US authorities 'cannot find even a dollar' of El Chapo's estimated $1bn fortune

William Watkinson

US authorities probing the finances of the man once believed to be the world's most powerful drug lord, Joaquín 'El Chapo' Guzmán, have not located "even one dollar" of his illegal fortune.

Prosecutors in New York are seeking the forfeiture of more than $14bn (£10.88bn) from El Chapo - 'Shorty' in English due to his small stature - and his criminal gang, the Sinaloa Cartel.

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El Chapo headed the cartel for 30 years and is estimated to have personally pocketed around $1bn trafficking drugs, including cocaine, to the United States.

The 59-year-old was transferred from Mexican to US custody in January, with authorities attempting to recover "drug proceeds and illicit profits".

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Mexico's attorney general, Raul Cervantes, told broadcasters Televisa on Wednesday (3 May) that US authorities have not been able to find any of his money.

"As of today, US authorities have not found not even one dollar of El Chapo's assets," he said, according to the Guardian. "His money hasn't been found because he didn't use the financial system."

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Guzman, who has escaped maximum security Mexican prisons on two occasions, was head of the largest and most powerful drug syndicate in Mexico, and stands accused of brutal murders and kidnappings.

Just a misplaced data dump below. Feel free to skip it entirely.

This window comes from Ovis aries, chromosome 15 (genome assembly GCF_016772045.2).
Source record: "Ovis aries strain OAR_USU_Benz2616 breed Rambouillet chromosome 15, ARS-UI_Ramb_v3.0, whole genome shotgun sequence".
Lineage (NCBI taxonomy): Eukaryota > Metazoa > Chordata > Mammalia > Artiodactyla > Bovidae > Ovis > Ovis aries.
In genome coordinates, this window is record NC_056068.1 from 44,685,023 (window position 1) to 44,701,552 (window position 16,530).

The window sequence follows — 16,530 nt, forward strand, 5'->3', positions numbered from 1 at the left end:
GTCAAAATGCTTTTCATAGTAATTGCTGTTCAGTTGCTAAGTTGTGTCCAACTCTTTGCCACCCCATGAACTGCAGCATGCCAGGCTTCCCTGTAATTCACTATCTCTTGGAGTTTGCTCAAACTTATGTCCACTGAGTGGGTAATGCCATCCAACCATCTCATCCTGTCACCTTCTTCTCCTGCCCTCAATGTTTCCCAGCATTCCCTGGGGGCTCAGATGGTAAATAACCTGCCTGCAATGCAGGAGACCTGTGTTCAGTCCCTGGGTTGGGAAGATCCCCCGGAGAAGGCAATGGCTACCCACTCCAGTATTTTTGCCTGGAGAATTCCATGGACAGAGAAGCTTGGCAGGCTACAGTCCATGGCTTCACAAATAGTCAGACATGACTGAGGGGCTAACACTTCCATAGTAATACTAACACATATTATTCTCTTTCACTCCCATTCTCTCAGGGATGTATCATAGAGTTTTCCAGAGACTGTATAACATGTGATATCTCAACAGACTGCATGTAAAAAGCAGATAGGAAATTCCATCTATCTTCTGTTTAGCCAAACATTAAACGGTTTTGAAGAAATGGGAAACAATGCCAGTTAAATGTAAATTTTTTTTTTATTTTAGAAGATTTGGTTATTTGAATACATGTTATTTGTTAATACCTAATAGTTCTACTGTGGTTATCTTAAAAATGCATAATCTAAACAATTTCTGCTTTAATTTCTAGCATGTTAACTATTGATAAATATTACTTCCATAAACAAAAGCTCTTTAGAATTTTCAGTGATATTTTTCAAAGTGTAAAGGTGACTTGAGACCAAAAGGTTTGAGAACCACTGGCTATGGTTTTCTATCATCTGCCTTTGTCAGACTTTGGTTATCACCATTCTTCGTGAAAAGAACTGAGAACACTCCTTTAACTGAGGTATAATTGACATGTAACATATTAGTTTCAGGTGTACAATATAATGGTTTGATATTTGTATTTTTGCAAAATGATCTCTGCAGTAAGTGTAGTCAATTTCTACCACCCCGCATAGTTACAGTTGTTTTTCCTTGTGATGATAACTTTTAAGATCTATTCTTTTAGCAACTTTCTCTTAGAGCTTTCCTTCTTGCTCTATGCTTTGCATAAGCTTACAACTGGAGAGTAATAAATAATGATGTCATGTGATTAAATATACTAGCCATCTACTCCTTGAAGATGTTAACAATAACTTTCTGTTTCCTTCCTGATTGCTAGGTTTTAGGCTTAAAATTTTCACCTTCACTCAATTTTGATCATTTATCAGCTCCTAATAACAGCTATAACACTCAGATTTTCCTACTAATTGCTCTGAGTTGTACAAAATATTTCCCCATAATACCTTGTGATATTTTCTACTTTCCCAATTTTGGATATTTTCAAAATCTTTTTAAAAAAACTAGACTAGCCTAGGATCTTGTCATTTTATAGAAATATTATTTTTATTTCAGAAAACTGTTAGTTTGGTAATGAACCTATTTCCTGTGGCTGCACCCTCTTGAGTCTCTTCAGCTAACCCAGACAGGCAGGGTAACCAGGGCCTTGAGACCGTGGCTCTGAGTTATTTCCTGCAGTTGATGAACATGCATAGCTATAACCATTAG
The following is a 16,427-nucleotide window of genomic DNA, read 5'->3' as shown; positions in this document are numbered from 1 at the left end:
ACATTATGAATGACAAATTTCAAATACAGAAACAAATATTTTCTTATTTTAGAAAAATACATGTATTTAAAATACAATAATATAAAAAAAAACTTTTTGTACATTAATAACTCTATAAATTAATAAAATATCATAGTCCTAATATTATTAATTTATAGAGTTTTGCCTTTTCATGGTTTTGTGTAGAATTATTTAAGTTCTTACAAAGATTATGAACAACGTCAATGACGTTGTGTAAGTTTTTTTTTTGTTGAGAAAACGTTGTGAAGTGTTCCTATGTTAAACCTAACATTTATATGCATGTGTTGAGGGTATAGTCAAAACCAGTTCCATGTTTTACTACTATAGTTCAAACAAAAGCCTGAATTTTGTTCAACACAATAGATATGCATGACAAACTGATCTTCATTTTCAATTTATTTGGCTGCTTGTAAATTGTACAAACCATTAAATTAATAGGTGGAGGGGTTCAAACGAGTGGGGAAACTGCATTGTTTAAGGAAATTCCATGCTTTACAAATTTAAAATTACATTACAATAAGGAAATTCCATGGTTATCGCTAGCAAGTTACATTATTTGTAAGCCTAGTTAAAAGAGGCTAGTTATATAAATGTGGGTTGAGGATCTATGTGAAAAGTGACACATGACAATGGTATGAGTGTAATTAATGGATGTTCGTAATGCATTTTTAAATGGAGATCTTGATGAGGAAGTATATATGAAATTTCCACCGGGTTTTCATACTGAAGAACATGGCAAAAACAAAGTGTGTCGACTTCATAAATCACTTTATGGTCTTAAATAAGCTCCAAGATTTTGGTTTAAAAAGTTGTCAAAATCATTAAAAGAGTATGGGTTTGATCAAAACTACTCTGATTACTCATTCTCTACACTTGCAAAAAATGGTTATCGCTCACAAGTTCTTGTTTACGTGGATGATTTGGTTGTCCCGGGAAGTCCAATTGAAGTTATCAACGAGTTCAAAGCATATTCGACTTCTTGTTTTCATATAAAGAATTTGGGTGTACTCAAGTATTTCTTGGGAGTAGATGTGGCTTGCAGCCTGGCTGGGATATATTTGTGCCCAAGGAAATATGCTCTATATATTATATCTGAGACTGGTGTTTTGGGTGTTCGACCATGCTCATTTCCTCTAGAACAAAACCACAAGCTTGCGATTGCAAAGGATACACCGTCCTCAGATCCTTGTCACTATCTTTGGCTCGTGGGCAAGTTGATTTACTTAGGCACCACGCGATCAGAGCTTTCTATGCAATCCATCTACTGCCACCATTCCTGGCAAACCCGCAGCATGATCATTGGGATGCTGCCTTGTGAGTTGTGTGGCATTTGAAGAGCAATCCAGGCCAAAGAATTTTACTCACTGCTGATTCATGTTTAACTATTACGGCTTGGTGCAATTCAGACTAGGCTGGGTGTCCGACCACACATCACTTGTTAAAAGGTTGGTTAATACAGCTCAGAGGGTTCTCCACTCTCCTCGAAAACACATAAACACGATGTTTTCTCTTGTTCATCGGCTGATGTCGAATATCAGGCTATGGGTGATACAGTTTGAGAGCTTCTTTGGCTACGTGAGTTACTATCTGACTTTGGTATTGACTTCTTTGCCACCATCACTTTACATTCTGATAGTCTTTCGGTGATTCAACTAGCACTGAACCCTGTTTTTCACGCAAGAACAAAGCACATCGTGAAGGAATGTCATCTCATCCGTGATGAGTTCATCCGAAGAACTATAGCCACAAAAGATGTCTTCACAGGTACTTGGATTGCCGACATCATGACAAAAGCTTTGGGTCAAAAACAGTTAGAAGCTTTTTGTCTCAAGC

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Cervantes appeared after the apprehension of El Chapo's second-in-command, Damaso Lopez, in Mexico City on Tuesday (2 May). Lopez - also known as 'El Licenciado' (the graduate) - was paraded by armoured soldiers outside an upmarket apartment block where he lived.

In 2009, Forbes magazine included Guzman on its list of the world's richest people, estimating he had amassed $1bn. He was removed from the list in 2013 while he was on-the-run, as they could not estimate his worth.

Guzman is charged with a 17-count indictment which includes the forfeiture of the $14bn, a figure based on the cartel's estimated drug sales between 1989 and 2014.

On Friday (5 May), Guzman will appear in Brooklyn federal court to ask a judge to loosen the conditions of his solitary confinement, as he claims his treatment is more restrictive than any other US prisoner.

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